Commentary

The man who mistook himself for the law

Montana Attorney General Austin Knudsen makes a mockery of the justice system

November 18, 2021 4:47 am

The office of the Attorney General of Montana (Photo by Eric Seidle/ For the Daily Montanan).

It shouldn’t be a fine line for a guy who presumably spent years studying the law, making the law in the Legislature, and practicing the law, but Montana Attorney General Austin Knudsen has confused himself by misunderstanding that while he is a lawyer, he’s not the law.

You may be tempted to think, “This is going to be about the St. Peter’s incident.” You know, that healthcare dust-up now being investigated by the legislature’s special counsel. That situation where Knudsen is alleged to have intervened because a prominent Republican woman with COVID-19 was refused horse dewormer for a treatment. Knudsen sent members of the Highway Patrol to talk with staff, presumably to pressure them with a badge to give the nice lady the medicine, while the attorney general jawed on leaders of the organization.

Alas, that would be bad enough. Yet, this column concerns Helena hot-head Rodney Robert Smith, a man accused of threatening Helena restaurant employees for being asked to wear a face covering. Accounts of the incident also indicated Smith had a gun, although that’s disputed, and while the Attorney General’s Office has seen fit to settle the case, it hasn’t consented to questions about it from the mere mortals in the press gaggle, so the details are still in dispute.

What is clear is that Smith will have to admit to a misdemeanor charge of disturbing the peace and pay a $50 fine.

Yet, this is what passes for justice in Knudsen’s world. As Lewis and Clark County Attorney Leo Gallagher was handling the case, Knudsen demanded that his office take it over for reasons that are still not clear. Unclear, in part, because his office refuses to speak about the circumstances.

There are so many things problematic about this case, it’s hard to know where to start – but it’s another example of Knudsen using his office to second-guess and “bigfoot” others, just like the incident at St. Peter’s.

Regardless, Smith will suffer a lighter consequence than most garden-variety speeding tickets, but what he was accused of doing is anything but normal.

Let’s recap the mostly undisputed facts of the case, including Lee Newspapers’ Holly Michels reporting: Smith walked into a restaurant, knocked water all over a table and made a scene when he was asked to put on a mask or leave. Keep in mind, Smith went to the restaurant voluntarily. While there, Smith struck a staff member in the genitals several times and pinned them to a wall, according to an affidavit. The reports indicate he exposed a gun to an employee and said, “I’m going to get you.”

Taken at nothing more than face value, let’s just imagine this situation in any other context.

If I walked into a restaurant, disobeyed its rules, was asked to comply, then touched anybody – employee or otherwise – in the genitals, flashed a gun and also made threats, what kind of treatment could I expect? I assume there’s enough in that description to earn me several felony charges.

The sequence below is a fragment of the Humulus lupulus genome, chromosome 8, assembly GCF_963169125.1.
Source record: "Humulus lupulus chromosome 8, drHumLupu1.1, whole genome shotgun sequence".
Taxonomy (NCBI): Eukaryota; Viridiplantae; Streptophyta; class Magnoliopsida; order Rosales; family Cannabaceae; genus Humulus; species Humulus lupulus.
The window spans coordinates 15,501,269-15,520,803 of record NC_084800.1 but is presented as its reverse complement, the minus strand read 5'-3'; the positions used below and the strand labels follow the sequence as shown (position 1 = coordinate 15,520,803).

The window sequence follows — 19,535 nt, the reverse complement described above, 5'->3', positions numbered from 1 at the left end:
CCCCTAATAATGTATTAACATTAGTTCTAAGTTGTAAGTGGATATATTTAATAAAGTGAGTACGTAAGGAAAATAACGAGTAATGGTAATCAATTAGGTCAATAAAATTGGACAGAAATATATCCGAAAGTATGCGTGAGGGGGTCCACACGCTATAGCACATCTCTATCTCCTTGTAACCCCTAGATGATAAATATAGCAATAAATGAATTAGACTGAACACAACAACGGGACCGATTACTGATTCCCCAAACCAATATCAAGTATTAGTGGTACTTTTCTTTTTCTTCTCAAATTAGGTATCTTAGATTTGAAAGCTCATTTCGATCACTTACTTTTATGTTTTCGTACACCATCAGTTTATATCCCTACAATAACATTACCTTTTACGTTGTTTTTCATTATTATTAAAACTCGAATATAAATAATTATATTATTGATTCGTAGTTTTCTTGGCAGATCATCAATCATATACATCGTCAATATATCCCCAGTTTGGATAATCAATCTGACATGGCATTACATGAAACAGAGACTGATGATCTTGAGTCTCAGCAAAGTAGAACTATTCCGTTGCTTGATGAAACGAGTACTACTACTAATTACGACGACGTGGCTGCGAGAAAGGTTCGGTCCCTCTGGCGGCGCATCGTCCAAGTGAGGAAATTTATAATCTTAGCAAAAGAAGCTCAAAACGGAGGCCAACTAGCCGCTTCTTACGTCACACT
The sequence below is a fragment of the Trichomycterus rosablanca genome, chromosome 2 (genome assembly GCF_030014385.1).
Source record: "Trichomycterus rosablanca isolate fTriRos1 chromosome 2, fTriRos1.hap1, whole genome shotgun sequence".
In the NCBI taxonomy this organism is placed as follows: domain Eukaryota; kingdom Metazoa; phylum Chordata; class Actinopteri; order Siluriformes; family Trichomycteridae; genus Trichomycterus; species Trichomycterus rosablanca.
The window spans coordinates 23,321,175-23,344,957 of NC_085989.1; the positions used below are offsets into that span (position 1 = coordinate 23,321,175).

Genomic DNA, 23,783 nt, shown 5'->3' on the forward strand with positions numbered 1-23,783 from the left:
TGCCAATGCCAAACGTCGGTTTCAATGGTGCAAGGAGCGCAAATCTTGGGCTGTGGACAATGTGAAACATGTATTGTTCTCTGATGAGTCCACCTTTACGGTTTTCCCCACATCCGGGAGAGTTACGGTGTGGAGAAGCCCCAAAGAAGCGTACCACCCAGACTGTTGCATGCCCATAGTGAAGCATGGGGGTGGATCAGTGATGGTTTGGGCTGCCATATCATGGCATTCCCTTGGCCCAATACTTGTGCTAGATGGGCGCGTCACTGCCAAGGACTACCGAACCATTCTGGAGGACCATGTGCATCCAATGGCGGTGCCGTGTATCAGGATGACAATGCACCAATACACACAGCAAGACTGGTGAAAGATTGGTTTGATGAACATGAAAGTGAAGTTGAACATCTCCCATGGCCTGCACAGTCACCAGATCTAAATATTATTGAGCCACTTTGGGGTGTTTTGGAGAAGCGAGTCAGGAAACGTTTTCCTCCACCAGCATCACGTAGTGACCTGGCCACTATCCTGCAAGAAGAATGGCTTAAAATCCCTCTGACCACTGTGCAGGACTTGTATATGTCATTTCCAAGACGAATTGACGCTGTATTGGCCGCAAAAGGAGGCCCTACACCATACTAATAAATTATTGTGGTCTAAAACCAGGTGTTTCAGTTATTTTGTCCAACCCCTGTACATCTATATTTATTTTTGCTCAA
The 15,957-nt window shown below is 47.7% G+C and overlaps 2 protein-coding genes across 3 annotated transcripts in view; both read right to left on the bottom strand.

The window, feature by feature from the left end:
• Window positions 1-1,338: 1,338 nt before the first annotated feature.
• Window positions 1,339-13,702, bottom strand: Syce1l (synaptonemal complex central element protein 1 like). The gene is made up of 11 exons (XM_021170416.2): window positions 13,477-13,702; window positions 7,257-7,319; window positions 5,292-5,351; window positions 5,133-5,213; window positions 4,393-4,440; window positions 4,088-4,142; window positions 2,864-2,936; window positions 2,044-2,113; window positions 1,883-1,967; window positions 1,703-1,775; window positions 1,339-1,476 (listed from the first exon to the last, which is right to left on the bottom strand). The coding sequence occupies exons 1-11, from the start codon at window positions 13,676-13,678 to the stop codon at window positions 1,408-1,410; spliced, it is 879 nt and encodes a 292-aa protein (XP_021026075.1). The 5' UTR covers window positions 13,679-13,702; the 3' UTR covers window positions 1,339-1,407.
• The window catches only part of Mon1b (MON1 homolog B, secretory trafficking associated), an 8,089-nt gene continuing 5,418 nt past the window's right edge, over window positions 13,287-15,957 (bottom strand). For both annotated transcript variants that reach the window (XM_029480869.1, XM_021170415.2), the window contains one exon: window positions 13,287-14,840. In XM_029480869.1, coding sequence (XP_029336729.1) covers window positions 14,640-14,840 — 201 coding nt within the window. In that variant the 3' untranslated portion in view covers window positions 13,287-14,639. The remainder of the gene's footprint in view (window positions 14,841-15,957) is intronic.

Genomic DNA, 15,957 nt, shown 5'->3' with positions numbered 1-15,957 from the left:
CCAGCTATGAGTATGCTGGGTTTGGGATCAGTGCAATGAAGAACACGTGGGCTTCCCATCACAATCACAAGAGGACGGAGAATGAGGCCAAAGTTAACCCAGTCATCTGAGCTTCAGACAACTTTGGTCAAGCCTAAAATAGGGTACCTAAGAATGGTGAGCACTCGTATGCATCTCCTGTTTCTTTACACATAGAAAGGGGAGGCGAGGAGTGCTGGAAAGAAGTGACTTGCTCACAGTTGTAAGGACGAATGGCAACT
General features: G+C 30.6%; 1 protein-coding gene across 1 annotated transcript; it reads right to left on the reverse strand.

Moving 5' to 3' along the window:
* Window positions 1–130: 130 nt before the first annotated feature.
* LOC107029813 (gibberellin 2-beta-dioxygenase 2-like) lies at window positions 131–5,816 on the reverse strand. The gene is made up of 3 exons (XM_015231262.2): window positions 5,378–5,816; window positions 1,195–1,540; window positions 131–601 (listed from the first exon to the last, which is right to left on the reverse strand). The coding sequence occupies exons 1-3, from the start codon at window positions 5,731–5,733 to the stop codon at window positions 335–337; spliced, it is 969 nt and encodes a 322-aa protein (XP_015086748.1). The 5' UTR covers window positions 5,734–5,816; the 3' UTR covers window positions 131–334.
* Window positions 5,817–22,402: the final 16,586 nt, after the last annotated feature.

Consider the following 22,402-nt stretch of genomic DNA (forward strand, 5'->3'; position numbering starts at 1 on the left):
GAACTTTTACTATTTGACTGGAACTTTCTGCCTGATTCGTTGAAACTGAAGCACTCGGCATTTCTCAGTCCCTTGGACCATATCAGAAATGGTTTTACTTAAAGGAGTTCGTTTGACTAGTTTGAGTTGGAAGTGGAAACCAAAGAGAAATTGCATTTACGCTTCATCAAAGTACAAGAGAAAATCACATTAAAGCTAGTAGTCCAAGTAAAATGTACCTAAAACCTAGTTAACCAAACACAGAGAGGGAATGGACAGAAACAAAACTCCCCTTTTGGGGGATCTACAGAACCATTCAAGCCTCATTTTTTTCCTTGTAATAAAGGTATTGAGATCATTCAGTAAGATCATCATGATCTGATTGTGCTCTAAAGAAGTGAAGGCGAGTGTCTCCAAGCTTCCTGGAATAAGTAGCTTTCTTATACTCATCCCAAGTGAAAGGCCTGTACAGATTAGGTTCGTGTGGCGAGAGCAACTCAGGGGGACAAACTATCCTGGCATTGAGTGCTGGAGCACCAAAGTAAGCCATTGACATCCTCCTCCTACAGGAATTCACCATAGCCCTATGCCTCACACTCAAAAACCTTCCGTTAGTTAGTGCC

Why not here? Why not this case?

Sadly, Smith’s disturbing actions, Knudsen’s take-over of the case and then the paltry fine have the cumulative effect of endorsing violence, especially against those who are simply trying to do their job. Another rung in a dangerous ladder of escalation where means are justified by the politics they serve. You know, if you’re defending your freedom to spread disease to others in a public place, then go ahead, grab ’em by the … nevermind, Republicans have been down this road before, too.

It also sends a message to workers during the pandemic that law enforcement has your back if you have the right politics. Otherwise, good luck with that threatening man who may have a gun and said he’s going to get you.

And folks wonder why workers aren’t eagerly running back to the workforce.

Finally, it appears that the Legislature is at least somewhat interested in Knudsen’s extra-curricular activities, so to speak, as witnessed by their commissioning of special counsel Abra Belke to look into the St. Peter’s incident. If that’s the case, they should add in the case of Smith to the larger special counsel investigation.  Knudsen has so little respect for the laws they pass that he will intervene and settle with little more than a $50 slap on the wrist. If I were a lawmaker, I’d be worried that Knudsen isn’t enforcing the law as it’s written, rather as he wishes. That’s the same worry we’ve heard over and over again from these same GOP lawmakers about the apparently liberal judiciary.

If no man is above the law, what happens to the man who thinks he is the law?

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Darrell Ehrlick
Darrell Ehrlick

Darrell Ehrlick is the editor-in-chief of the Daily Montanan, after leading his native state’s largest paper, The Billings Gazette. He is an award-winning journalist, author, historian and teacher, whose career has taken him to North Dakota, Minnesota, Wisconsin, Utah, and Wyoming. With Darrell at the helm, the Gazette staff took Montana’s top newspaper award six times in seven years. Darrell's books include writing the historical chapters of “Billings Memories” Volumes I-III, and “It Happened in Minnesota.” He has taught journalism at Winona State University and Montana State University-Billings, and has served on the student publications board of the University of Wyoming.

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